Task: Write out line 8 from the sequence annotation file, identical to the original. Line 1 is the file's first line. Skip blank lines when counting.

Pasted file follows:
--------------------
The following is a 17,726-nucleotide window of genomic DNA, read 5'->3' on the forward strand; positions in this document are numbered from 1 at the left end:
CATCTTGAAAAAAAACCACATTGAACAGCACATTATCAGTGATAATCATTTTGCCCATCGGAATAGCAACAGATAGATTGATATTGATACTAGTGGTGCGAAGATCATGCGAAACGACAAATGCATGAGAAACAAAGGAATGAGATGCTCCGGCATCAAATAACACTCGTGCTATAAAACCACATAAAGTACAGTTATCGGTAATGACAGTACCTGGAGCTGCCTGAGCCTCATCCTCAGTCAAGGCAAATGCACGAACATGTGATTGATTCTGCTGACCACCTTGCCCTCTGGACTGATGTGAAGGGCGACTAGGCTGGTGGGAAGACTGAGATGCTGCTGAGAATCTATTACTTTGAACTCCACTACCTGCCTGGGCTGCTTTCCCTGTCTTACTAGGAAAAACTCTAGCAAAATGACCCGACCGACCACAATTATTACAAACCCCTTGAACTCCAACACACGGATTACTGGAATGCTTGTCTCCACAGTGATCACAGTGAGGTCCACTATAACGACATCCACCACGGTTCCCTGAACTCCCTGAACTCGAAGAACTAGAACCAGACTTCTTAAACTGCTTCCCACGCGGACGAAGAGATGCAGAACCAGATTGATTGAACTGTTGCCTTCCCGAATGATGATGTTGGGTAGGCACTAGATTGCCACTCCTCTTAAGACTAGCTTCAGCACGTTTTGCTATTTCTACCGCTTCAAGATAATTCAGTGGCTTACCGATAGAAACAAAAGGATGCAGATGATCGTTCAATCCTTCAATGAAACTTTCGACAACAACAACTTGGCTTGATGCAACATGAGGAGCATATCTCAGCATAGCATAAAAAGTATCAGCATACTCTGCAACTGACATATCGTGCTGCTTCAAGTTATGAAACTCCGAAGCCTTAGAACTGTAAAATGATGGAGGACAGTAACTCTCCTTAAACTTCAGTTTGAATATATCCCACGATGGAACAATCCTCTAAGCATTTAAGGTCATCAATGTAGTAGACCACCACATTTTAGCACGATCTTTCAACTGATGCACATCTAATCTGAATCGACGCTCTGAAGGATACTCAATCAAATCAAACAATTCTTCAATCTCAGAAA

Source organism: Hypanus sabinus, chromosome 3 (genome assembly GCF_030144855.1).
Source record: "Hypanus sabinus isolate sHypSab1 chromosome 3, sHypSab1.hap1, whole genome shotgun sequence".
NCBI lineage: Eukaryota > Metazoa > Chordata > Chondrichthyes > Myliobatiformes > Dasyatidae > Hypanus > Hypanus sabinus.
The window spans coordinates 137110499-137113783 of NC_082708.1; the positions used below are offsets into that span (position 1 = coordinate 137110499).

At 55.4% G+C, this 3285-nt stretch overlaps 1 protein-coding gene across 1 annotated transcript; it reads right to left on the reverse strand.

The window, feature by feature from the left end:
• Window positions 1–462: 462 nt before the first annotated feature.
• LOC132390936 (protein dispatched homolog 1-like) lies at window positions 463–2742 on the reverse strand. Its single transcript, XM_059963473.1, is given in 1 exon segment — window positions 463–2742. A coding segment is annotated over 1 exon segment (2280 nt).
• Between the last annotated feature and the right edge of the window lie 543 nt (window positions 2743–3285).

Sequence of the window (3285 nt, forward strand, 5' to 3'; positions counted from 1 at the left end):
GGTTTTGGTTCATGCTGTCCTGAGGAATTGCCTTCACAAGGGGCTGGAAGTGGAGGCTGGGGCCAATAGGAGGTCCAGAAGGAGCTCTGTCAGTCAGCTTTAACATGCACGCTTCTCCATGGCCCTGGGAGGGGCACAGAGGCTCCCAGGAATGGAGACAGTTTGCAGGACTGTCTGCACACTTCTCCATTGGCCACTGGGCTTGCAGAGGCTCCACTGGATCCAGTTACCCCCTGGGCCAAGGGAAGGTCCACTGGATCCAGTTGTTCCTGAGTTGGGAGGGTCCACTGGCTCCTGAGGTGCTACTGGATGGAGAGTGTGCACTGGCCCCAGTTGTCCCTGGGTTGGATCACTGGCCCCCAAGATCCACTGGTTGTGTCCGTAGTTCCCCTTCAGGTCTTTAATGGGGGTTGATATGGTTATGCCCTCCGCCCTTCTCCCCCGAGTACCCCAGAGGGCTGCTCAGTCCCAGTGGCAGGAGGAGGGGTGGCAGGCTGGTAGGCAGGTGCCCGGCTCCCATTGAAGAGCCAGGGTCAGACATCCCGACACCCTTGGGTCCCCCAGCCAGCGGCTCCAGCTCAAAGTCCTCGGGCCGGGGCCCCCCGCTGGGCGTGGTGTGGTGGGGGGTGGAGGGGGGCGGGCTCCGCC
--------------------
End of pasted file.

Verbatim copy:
The window, feature by feature from the left end: